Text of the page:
Baby Got Bots

Three FTC Robotics Teams Initiated This Year


Photo by Nithila Ilangovan

Intently listening, junior Makya Jordan learns about this year’s FTC challenge from senior Himaani Ramesh. Ramesh started an all girls FTC team to empower women in STEM. “By having an all-girls team, young women can get the support they need to pursue their dreams in computer science and other related subjects,” Ramesh said.

Nithila Ilangovan, Reporter

Desktop computers, CAD devices, FTC starter kits and an entirely different set up replaces the vacant lab, once used for digital forensics classes, down the hall of the east wing upstairs.

This year, the school is officially home to three FTC (FIRST Tech Challenge) Robotics teams.

FTC is a competition that involves building a robot for a specific challenge over a span of ten weeks. Members can focus on hardware, software, design or business and collaborate throughout the entire process with fellow team members to create a robot that they will use to compete with.

Seniors Alden Yi and Himaani Ramesh, as well as junior Zachary Manuel are the founders, or project managers, of the three FTC teams.

While FRC (FIRST Robotics Competition) Robotics Team has been around for the past six years at Cedar Park, there are many differences amongst FRC and FTC. FRC teams get strictly six weeks to build a robot, and the challenges itself are entirely different than that of FTC.

“FRC is very general and has a lot of members that they can work with, which leads to people being left out in the building process,” Yi said. “FTC teams have less people and funding than FRC, which requires more efficiency with resources such as tools, money and manpower.”

Ramesh said that FTC is a better fit for her as well. 

“FTC programs in Java, which makes it easier for those in computer science classes to pick up on,” Ramesh said. “I also felt that a smaller group of people would enable the team to be more collaborative and less competitive for getting to participate.”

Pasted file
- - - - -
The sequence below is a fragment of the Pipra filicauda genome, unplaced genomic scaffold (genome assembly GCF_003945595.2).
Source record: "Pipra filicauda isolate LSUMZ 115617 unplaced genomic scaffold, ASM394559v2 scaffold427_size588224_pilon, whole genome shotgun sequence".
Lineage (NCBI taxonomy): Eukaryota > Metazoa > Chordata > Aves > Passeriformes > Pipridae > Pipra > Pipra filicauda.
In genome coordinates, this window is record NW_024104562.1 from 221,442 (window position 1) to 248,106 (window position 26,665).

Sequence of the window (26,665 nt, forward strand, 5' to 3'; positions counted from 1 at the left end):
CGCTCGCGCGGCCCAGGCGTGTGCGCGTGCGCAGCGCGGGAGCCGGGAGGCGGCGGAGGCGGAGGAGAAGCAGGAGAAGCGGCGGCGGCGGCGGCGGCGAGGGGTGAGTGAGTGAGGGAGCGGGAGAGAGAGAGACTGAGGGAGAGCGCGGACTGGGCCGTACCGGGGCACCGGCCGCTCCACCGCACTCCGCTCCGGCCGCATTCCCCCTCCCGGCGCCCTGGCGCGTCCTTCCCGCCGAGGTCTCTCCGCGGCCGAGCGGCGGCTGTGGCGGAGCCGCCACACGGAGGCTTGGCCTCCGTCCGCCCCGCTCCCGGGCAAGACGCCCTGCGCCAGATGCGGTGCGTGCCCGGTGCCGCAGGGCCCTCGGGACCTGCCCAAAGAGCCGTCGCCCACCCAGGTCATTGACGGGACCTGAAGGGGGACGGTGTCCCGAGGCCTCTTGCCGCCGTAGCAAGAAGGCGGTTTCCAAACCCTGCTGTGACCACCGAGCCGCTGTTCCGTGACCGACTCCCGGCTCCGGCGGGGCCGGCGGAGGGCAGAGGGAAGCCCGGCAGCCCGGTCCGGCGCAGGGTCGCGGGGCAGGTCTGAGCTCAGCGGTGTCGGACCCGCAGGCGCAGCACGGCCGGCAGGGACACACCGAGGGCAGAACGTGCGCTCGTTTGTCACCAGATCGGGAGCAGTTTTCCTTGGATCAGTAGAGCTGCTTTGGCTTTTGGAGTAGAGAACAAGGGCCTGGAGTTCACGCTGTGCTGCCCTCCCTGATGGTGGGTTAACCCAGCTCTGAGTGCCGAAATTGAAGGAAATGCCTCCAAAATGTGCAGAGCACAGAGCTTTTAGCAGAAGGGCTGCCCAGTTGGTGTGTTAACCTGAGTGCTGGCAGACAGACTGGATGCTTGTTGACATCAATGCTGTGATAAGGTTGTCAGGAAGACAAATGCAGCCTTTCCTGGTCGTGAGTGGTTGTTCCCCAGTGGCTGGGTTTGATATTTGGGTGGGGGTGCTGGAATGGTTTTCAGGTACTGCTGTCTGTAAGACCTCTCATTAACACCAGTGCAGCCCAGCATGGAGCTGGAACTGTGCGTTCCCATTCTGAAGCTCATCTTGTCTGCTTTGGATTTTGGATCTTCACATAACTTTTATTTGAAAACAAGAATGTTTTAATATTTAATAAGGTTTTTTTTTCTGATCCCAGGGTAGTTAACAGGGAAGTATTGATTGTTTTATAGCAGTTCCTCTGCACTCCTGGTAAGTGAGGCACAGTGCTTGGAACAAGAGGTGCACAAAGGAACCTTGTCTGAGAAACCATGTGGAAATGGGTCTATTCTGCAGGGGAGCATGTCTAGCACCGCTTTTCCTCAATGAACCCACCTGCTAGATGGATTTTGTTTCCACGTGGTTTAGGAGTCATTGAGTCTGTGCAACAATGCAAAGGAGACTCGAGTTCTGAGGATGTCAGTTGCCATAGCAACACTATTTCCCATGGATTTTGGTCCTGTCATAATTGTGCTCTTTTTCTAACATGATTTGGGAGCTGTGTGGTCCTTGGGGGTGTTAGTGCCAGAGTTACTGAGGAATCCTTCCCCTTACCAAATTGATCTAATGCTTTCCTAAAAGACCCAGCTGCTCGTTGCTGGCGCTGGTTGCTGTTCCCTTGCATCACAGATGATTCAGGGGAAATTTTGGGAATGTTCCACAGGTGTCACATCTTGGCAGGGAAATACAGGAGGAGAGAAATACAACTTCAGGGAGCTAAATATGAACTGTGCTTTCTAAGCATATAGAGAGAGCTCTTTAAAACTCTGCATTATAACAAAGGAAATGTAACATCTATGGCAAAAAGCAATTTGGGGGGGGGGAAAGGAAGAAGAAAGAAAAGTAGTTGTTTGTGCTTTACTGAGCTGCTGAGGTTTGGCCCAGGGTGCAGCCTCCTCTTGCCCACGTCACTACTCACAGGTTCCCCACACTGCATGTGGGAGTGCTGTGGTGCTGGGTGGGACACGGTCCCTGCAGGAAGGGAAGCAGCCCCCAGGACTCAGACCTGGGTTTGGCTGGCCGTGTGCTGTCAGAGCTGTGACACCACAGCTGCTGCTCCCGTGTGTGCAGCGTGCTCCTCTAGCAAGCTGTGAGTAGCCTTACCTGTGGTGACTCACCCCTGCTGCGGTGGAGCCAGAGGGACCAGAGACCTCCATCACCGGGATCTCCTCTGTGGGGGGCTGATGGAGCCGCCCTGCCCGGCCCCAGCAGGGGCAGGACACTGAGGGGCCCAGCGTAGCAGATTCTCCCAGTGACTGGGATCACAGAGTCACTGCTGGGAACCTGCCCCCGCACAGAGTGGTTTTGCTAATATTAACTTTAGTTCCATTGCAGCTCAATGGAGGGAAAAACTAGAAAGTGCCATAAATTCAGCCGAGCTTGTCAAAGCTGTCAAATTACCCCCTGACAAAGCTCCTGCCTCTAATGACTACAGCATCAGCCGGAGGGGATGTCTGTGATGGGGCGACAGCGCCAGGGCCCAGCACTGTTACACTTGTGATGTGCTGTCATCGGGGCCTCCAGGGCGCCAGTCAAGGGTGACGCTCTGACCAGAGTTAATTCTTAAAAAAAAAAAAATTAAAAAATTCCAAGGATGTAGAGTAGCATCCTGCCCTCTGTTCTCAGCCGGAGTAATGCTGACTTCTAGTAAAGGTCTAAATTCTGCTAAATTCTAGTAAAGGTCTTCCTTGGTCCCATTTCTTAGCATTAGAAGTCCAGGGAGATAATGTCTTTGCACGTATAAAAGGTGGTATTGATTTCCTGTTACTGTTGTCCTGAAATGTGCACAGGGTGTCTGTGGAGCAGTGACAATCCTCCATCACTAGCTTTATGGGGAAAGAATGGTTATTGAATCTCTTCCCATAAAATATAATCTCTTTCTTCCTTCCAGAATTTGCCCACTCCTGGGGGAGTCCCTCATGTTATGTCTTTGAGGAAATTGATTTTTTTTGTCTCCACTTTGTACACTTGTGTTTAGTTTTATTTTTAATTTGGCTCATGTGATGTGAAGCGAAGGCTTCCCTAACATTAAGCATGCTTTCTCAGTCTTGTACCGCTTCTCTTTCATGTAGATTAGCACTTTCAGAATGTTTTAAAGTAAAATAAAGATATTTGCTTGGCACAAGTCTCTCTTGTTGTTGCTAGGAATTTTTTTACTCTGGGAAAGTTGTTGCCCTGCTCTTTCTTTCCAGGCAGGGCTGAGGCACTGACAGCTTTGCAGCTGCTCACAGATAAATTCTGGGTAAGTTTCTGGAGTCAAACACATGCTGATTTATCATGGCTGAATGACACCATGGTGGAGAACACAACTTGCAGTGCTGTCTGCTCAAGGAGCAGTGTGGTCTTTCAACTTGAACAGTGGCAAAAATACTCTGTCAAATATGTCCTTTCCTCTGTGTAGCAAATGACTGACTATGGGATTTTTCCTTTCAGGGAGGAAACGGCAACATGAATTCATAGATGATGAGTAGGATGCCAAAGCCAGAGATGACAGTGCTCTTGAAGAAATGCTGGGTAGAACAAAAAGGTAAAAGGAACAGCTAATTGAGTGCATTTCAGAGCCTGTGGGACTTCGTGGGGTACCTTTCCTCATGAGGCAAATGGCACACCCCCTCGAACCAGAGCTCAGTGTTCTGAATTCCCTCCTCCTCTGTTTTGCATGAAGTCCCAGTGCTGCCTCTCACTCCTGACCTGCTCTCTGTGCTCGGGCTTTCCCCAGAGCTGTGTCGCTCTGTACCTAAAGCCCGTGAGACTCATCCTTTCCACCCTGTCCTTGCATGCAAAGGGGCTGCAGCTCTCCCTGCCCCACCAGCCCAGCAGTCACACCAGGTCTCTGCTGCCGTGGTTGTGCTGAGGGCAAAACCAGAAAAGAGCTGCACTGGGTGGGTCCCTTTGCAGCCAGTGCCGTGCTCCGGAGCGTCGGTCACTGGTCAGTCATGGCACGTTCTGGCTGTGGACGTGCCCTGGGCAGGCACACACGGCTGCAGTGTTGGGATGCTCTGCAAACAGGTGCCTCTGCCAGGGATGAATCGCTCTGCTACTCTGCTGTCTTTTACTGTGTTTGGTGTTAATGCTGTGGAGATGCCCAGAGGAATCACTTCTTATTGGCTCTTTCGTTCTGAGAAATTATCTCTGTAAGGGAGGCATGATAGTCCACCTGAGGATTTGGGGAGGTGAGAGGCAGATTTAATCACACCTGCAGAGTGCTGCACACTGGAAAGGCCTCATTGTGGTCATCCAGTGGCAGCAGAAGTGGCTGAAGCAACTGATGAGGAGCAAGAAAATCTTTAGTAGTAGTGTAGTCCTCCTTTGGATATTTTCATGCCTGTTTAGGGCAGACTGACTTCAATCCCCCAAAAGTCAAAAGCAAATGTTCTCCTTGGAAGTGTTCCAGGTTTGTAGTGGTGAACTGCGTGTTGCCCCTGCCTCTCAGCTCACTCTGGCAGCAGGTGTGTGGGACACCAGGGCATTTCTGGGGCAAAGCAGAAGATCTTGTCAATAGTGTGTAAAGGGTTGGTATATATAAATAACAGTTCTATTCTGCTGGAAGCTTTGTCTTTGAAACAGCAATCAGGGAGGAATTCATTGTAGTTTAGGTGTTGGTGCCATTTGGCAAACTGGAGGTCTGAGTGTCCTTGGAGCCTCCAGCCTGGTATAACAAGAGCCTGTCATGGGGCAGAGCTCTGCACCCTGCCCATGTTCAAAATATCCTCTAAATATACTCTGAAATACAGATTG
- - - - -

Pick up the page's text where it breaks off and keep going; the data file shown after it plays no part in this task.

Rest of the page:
Junior Makya Jordan recently joined FTC from FRC because of her schedule and the number of members in FTC.

Members are checking the inventory of materials received for the robot.

“The club happens to meet on Mondays and has a quicker competition season, which works best for me,” Jordan said. “I’m someone who works better in smaller environments, so getting to learn in a small group has helped me a lot.”

Yi’s team has their own plans for this year, and is looking forward to the season as he has members with expertise on his team.

“Our team is a tight-knit group of guys who want to go compete and win competitions,” Yi said. We have multiple people with previous experience in Robotics coming to our team as major contributors, which will help us greatly.”

While Yi and Manuel’s teams are co-ed, Ramesh has made her team exclusively for girls to promote young women building their confidence and interest in STEM.

“There aren’t many robotics teams that are all girls teams because of the scarcity of women in engineering,” Ramesh said. “I hope to encourage girls to get more interested in robotics by providing a hands-on experience that is both fun and challenging. By having an all-girls team, young women can get the support they need to pursue their dreams in computer science and other related subjects.”

Ramesh said she is looking forward to building a sense of community within FTC and further encourage girls to join.

“Because it’s our first year, I’m focusing on laying the foundations for the years to come,” Ramesh said. “I want to make sure that FTC stays a friendly and helpful community that everyone feels welcome to be a part of.”

The project managers of the new FTC teams said they plan to work hard to ensure a strong foundation for success in the years to come. Meetings are Monday after school in Lab AE211. For more information on FTC and this year’s competition, visit: